It was the Conservatives who actually injected more politics into the review process by giving cabinet the ability to overrule National Energy Board decisions. We have seen the impact of these changes with thousands of Canadians being denied the right to participate in pipeline reviews, growing public unrest, and mounting legal battles.
What is the result? In western Canada, where I come from, we have an expression. I was born and bred in British Columbia but my mother was born in Alberta. My brother lived in Manitoba for some time. Of course, as New Democrats, our spiritual home is Saskatchewan, with the first social democratic government in North America, under Tommy Douglas. That expression encompasses the approach of the Conservatives on energy, and that is, “All hat and no cattle”. What we have seen under the Conservatives, simply, despite their protestations to the contrary, is not a single kilometre of new pipeline constructed with the entire process taking place under the Conservatives. What we have seen is 28 court challenges to the National Energy Board or Governor in Council decisions in the last two years alone. Therefore, the Conservatives did create jobs in the energy sector and they were for lawyers.
I have no objection to that, but the reality is that when we look at the overall results, and I did listen carefully to my colleague from Portage—Lisgar, who talked about a number of projects for which the process had already started before the Conservatives came to power, the one project approval they have tried to hang their hat on is a pipeline reversal, which is not new pipelines.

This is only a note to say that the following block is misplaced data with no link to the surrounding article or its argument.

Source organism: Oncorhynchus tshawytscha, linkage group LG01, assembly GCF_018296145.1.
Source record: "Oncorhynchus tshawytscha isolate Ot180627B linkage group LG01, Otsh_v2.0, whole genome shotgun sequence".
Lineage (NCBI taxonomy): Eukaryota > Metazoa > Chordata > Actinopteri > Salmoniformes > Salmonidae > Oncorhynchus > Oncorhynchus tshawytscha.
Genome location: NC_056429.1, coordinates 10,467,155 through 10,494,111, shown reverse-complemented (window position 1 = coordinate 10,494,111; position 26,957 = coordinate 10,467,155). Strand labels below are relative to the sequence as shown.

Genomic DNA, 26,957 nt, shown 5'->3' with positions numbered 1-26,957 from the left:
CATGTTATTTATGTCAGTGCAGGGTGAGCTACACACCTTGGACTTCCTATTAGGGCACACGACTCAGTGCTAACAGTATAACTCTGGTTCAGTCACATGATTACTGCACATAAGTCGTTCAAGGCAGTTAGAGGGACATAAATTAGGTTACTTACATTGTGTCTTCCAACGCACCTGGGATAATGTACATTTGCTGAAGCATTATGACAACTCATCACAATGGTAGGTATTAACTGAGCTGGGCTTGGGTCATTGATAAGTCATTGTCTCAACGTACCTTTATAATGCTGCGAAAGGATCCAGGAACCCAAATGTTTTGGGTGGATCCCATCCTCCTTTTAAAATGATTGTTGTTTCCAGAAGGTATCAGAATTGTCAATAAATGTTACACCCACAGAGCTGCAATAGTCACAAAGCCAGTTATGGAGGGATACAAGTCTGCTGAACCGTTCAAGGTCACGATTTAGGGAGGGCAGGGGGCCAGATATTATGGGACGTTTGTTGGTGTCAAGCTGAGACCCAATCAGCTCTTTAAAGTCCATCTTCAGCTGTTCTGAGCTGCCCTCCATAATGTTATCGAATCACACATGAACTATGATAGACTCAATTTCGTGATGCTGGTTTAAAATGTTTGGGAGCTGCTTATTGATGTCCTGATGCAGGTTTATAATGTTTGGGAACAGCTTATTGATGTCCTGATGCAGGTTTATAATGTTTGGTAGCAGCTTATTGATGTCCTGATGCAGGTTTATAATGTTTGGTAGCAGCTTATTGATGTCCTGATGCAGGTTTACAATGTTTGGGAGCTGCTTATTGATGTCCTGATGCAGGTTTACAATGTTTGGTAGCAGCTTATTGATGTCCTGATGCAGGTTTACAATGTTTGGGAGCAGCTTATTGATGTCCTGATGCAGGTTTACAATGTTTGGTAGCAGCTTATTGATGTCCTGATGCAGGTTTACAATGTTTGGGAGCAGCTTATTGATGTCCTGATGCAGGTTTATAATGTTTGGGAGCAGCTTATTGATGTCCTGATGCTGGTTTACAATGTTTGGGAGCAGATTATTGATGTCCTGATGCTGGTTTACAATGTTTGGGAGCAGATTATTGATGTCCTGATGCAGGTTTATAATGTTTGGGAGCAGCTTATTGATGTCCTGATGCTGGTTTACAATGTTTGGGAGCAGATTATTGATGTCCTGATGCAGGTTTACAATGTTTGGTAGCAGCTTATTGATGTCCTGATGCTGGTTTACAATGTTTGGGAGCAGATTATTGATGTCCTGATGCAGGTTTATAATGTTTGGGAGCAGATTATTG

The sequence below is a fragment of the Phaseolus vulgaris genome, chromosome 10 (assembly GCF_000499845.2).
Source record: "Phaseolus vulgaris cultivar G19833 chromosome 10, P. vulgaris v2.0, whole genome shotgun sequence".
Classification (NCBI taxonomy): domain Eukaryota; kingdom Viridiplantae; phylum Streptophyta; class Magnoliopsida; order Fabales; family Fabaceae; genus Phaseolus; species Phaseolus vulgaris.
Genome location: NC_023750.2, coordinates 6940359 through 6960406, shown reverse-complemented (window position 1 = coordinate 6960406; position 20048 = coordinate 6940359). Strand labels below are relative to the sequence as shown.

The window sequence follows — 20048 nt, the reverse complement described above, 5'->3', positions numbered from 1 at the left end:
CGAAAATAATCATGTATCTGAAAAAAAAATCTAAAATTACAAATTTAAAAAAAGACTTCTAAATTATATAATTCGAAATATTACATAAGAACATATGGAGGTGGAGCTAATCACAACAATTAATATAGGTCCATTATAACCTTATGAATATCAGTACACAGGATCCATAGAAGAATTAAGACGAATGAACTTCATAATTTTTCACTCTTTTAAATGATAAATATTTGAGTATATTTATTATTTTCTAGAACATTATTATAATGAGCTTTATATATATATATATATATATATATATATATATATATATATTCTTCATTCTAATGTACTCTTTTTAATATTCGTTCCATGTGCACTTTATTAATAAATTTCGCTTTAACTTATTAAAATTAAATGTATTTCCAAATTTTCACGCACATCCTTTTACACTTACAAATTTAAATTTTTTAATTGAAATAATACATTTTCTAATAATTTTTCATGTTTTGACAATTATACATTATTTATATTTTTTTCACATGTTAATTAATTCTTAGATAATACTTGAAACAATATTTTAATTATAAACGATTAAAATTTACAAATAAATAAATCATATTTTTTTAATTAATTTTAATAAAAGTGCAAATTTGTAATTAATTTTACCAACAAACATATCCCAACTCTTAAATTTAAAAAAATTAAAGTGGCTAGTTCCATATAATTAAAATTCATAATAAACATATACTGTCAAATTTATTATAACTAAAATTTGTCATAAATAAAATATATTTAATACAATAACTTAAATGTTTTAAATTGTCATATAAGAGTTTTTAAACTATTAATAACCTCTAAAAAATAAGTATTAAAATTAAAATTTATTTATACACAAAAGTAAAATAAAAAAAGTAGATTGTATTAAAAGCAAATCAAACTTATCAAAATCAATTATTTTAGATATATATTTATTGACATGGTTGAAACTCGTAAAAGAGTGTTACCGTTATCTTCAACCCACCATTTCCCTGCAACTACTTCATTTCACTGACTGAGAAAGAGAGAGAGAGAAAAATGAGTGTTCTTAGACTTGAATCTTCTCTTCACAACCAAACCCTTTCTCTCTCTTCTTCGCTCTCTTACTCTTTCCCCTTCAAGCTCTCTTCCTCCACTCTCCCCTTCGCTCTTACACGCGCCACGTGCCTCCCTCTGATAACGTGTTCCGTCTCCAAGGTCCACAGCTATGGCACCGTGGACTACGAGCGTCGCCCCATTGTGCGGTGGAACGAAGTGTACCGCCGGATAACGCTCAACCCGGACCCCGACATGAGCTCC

The Conservatives on energy have been all hat and no cattle. Instead of speeding up the pipeline review process, the changes the Conservatives brought in broke public trust and meant that the projects ultimately did not move ahead. There was no social licence. In fact, the Conservatives damaged the process so badly, and my colleague from Edmonton--Strathcona spoke to this earlier, that the environment commissioner was forced to sound the alarm that companies' emergency plans are out of date, board oversight is full of holes, and the public does not have access to information about pipeline safety.
Perhaps most troubling, the commissioner found that the National Energy Board is not even verifying whether pipeline companies are living up to approval conditions. In the same way that safety has to be manifest and followed, such as the safety regulations at the refinery that I worked at, pipeline companies need to live up to their approval conditions.
This report comes five years after yet another damning audit that found many of the same problems. The Conservatives have left our pipeline review process in shambles, and thankfully, last October, Canadians clearly rejected their approach. That is why it is particularly inappropriate for the Conservatives today to try to use the House of Commons to get around the need for a credible, thorough, and open National Energy Board review process. They are the architects of the very problem we are discussing today.